# Every $f$ that is a solution of $f''-f=0$ can be written as a linear combination of the solutions $f_1(x)=e^x$ and $f_2(x)=e^{-x}$

Prove that every solution $$f$$ to the Ordinary Differential Equation $$f''-f=0$$ can be written as a linear combination of the solutions $$f_1(x)=e^x$$ and $$f_2(x)=e^{-x}$$ .i.e. if $$f$$ is any solution then there exist two real numbers $$c_1$$,$$c_2$$ such that $$f=c_1f_1+c_2f_2$$

We are given a hint which says if $$f$$ is a solution of $$f''-f=0$$, what can you say about the functions $$e^{-x}(f+f')$$ and $$e^x(f-f')$$.

I'm not sure where to proceed. Substituting in the values of $$f$$ and $$f'$$ into the the equations given in the hint gives me $$e^{-x}(f+f')=2c_1$$ and $$e^x(f-f')=2c_2$$ and differentiating the statements just gives me a $$0$$

• It's trivial to show that $f_1,f_2$ solve the DE. You could likely use the Wronskian to show they're linearly independent. Because the DE is second-order, the solution space must have dimension $2.$ Would that be sufficient? Oct 22 '19 at 18:41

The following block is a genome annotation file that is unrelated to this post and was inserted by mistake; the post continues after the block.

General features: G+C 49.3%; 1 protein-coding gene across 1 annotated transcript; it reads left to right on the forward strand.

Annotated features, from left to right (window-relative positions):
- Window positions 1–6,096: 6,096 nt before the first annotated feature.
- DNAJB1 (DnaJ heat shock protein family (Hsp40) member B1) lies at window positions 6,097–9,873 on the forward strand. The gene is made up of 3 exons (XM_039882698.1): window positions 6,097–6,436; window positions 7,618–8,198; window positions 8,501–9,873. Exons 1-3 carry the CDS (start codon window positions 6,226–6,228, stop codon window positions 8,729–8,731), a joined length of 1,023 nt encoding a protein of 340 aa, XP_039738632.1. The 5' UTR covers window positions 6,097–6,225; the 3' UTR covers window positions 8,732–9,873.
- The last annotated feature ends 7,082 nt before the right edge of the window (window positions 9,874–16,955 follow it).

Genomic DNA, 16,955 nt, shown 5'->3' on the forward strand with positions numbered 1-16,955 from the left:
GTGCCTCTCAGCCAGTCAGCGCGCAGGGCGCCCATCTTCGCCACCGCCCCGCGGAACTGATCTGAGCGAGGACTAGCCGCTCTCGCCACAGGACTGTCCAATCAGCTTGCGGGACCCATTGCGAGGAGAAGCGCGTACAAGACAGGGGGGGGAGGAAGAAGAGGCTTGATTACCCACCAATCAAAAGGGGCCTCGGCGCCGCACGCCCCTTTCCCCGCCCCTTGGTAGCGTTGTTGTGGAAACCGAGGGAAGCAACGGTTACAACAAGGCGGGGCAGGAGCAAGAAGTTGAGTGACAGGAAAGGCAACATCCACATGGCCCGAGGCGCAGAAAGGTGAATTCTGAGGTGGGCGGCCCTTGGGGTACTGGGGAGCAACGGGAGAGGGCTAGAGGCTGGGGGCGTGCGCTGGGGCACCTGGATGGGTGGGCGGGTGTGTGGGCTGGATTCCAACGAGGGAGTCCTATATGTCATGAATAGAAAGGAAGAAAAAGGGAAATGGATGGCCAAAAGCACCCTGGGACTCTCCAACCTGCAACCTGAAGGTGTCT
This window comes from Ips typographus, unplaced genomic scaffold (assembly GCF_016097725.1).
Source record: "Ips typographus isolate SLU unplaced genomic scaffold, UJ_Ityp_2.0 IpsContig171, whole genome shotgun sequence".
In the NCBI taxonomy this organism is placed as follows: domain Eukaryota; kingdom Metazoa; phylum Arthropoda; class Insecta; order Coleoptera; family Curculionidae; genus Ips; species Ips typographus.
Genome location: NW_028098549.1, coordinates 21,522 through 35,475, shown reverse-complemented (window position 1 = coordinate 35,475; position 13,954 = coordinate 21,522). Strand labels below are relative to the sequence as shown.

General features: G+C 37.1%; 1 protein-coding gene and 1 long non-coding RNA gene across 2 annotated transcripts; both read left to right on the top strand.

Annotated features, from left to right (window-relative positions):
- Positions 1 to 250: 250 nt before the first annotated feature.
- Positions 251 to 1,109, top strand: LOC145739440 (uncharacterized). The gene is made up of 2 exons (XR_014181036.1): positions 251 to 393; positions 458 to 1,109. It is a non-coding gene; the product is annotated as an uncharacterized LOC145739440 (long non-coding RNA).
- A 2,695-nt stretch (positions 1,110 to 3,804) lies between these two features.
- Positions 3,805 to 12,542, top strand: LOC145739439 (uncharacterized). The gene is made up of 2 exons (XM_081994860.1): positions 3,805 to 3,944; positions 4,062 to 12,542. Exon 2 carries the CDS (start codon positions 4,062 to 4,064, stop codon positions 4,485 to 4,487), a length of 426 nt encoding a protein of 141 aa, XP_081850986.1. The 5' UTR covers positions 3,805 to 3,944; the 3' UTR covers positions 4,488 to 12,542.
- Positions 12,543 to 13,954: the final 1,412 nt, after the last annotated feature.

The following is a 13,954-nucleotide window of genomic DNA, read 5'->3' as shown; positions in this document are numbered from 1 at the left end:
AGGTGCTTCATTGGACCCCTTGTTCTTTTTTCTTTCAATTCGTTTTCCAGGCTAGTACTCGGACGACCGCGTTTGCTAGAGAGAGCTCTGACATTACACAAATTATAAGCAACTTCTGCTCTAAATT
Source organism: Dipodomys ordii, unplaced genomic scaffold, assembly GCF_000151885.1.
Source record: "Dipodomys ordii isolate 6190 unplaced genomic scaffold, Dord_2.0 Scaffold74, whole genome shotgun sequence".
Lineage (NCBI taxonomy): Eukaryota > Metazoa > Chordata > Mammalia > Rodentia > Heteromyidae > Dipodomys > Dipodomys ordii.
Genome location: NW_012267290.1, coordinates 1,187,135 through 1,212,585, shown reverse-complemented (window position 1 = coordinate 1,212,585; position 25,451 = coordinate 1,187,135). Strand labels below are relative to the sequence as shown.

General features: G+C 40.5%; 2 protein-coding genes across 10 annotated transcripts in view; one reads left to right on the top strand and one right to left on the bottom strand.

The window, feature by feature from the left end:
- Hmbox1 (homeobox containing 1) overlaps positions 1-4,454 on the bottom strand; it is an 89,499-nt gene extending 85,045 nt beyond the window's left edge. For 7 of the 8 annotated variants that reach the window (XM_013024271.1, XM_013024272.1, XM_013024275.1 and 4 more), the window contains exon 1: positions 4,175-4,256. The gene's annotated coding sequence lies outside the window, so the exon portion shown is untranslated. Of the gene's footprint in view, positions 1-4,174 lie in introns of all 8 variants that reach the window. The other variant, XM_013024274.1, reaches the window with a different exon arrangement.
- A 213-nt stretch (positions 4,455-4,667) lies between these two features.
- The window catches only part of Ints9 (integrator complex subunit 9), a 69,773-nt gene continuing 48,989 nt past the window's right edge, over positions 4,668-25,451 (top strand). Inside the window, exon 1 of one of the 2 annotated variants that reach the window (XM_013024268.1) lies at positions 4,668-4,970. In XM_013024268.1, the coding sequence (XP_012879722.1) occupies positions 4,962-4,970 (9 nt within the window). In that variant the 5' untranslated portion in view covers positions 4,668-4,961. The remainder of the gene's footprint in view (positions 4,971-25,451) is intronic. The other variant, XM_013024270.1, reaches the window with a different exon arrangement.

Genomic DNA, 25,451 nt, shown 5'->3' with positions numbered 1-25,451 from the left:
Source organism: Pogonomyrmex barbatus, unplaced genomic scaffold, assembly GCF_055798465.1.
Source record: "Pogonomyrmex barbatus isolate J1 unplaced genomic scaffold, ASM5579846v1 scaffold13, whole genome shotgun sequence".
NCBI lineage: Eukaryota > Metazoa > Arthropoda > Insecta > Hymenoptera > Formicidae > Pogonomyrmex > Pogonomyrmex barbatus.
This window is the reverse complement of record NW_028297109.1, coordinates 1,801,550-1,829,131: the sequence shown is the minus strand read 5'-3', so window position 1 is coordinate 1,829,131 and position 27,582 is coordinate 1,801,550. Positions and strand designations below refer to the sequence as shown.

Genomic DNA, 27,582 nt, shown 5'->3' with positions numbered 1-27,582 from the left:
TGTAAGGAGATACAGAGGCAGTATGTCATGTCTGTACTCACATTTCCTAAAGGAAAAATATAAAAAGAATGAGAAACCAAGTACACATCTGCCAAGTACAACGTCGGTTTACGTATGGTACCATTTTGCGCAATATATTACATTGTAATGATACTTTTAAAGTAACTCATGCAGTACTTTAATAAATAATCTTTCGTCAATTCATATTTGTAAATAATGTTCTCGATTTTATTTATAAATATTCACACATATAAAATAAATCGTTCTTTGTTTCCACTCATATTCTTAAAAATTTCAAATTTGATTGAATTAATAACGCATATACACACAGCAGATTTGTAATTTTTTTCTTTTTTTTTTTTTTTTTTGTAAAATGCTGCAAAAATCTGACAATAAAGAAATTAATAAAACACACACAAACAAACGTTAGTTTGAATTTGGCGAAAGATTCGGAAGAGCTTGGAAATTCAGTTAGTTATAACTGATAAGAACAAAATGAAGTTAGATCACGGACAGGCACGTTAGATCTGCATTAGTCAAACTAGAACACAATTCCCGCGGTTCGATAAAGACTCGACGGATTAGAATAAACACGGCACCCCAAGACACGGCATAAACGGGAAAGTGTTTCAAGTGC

• @AdrianKeister how does showing that they are linearly independent relate to the proof? (we are asked to show that they are linearly independent earlier in the question) Oct 22 '19 at 19:12
• A linearly independent set of the right dimension is a basis, and if you have a basis, then the claim is proved; every vector in the space can be written in terms of the basis, by definition. Oct 22 '19 at 19:15

$$f''-f=0$$ means $$f''=f$$

define $$g^-(x) = e^{-x}(f+f')$$ and $$g^+(x) = e^x(f-f')$$.

We can find $$g^-(x)' = -e^{-x}(f+f') +e^{-x}(f'+f'') = -e^{-x}(f+f') +e^{-x}(f'+f) = 0$$

Thus, $$g^-(x) = C^-$$ is a constant. $$\quad==>\quad f+f' = C^-e^x$$

Similarly, $$g^+(x) = C^+$$ is also a constant .$$\quad==>\quad f-f' = C^+e^-x$$

Adding the 2 equations above, we get $$f = \frac{1}{2}\left(C^-e^x + C^+e^-x\right)$$

Here is a sketch.

Let $$g=f'-f$$ so that $$g'+g=0$$. Then if $$h=e^{x}g$$ we have $$h'=e^{x}g'+e^{x}g=0$$ whence $$h=A$$ (constant) and $$g=Ae^{-x}$$.

Let $$k=f'+f$$ so that $$k'-k=0$$ and in a similar way $$k'=Be^x$$

Then $$2f=k-g$$